Perceived empathy of medical practitioners improves prognosis and delays death in Type 2 diabetes
In an age where diabetes and cardiovascular diseases (CVD) have somehow engulfed most of the advanced populations, patients seek genuine empathy from their doctors. A new study came in support of the reality that perceived empathy of doctors and nurses towards patients may offer better treatment outcomes and delay death in diabetic patients.
The study published in Annals of Family Medicine showed that positive patient experiences of practitioner empathy in the year after diagnosis of type 2 diabetes may be associated with beneficial long-term clinical outcomes.
Empathy refers to care that incorporates an understanding of the patient perspective, shared decision making between patient and practitioner, and consideration of the broader context in which illness is experienced.
In a country like India where a large section of the population is not only at a high risk of diabetes but is also stressed as it progresses, having doctors who not only skilled but also empathetic towards their patients is the demand of the hour. Prevalence of diabetes is high in economically and epidemiologically advanced states.
The present study was designed to examine the association between primary care practitioner (physician and nurse) empathy and incidence of cardiovascular disease (CVD) events and all-cause mortality among patients with type 2 diabetes.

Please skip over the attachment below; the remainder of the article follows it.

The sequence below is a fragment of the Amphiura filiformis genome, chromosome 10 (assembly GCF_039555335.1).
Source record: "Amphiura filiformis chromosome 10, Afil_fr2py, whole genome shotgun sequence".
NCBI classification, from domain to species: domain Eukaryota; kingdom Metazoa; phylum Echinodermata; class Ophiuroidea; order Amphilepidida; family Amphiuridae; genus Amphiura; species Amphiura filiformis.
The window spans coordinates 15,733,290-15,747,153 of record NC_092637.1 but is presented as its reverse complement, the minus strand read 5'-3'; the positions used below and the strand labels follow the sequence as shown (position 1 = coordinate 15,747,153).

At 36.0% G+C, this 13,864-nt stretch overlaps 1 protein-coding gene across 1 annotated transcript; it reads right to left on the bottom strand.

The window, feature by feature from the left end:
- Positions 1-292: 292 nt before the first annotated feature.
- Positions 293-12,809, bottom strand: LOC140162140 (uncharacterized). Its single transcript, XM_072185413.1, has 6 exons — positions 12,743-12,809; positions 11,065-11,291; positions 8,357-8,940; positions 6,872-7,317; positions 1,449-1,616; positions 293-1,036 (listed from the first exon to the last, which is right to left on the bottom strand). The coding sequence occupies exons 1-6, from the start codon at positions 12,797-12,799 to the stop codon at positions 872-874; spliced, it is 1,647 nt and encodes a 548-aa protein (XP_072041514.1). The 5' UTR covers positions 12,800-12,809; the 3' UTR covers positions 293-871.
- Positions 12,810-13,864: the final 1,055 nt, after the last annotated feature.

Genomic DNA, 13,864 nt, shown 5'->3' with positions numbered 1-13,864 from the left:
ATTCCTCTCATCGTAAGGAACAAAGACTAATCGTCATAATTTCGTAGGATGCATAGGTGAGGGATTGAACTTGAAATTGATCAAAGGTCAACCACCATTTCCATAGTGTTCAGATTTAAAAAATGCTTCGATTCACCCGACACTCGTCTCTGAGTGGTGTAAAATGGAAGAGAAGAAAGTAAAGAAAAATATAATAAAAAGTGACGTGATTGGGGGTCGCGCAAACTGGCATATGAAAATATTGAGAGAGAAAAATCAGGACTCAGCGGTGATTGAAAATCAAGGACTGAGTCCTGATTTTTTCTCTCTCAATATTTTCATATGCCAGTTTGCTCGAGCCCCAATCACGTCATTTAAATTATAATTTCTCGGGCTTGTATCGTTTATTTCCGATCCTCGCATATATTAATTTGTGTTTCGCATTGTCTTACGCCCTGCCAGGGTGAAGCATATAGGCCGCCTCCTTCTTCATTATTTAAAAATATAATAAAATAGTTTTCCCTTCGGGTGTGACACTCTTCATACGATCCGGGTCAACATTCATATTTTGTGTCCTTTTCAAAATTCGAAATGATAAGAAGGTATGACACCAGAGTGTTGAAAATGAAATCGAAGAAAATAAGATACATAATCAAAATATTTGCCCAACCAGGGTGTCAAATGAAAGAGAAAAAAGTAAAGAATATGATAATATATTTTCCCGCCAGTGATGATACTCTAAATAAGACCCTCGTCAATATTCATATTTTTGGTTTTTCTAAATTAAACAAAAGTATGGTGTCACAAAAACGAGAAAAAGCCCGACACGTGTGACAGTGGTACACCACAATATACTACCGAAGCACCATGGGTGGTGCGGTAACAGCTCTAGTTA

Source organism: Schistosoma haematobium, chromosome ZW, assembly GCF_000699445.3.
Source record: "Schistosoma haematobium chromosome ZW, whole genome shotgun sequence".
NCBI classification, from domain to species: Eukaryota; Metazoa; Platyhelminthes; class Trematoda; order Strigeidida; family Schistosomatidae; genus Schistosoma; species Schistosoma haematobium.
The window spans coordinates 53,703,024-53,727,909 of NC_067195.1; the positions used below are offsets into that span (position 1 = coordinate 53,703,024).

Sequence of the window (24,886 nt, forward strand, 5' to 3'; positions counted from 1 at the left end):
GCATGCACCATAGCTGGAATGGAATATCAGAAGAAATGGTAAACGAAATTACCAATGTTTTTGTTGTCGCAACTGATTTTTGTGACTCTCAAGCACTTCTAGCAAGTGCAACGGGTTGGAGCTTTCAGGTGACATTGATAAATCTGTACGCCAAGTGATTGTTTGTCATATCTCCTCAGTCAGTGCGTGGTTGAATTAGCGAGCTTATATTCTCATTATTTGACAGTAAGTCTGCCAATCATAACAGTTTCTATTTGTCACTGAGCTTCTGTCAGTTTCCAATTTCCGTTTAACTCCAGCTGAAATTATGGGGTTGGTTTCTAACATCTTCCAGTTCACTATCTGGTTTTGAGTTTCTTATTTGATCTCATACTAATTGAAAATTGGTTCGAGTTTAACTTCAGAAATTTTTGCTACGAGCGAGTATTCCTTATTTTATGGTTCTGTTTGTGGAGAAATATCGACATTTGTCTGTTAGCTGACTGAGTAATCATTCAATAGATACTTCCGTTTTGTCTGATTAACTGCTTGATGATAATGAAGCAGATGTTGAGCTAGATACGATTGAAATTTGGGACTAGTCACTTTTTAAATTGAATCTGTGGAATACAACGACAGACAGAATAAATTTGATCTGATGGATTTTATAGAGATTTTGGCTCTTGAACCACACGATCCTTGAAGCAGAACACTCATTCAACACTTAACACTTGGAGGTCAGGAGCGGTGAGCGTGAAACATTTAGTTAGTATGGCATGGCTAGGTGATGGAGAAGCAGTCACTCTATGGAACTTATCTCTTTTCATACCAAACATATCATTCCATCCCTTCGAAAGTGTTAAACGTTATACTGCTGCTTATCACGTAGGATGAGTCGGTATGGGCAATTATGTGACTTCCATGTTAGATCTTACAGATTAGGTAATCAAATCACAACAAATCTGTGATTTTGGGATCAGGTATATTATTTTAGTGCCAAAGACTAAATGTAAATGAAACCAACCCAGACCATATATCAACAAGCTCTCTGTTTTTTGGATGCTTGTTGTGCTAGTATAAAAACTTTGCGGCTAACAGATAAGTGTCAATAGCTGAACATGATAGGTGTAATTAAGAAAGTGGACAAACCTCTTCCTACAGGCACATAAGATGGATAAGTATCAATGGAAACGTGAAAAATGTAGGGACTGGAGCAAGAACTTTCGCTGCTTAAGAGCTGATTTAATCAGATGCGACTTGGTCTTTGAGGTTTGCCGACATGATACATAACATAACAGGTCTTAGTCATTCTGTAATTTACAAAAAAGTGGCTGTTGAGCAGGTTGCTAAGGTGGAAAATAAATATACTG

This was a population-based prospective cohort study of 49 general practices in East Anglia (United Kingdom). The study population included 867 individuals with screen-detected type 2 diabetes who were followed up for an average of 10 years until December 31, 2014 in the Anglo-Danish-Dutch Study of Intensive Treatment in People With Screen Detected Diabetes in Primary Care (ADDITION)-Cambridge trial. Twelve months after diagnosis, patients assessed practitioner empathy and their experiences of diabetes care during the preceding year using the consultation and relational empathy (CARE) measure questionnaire. CARE scores were grouped into tertiles. The main outcome measures were first recorded CVD event (a composite of myocardial infarction, revascularization, non-traumatic amputation, stroke, and fatal CVD event) and all-cause mortality, obtained from electronic searches of the general practitioner record, national registries, and hospital records. Hazard ratios (HRs) were estimated using Cox models adjusted for relevant confounders. The ADDITION-Cambridge trial is registered as ISRCTN86769081.
- Of the 628 participants with a completed CARE score, 120 (19%) experienced a CVD event, and 132 (21%) died during follow up.
- In the multivariable model, compared with the lowest tertile, higher empathy scores were associated with a lower risk of CVD events (although this did not achieve statistical significance) and a lower risk of all-cause mortality
To conclude the study, the authors wrote: "Positive patient experiences of practitioner empathy in the year after diagnosis of type 2 diabetes may be associated with beneficial long-term clinical outcomes. Further work is needed to understand which aspects of patient perceptions of empathy might influence health outcomes and how to incorporate this understanding into the education and training of practitioners.:"
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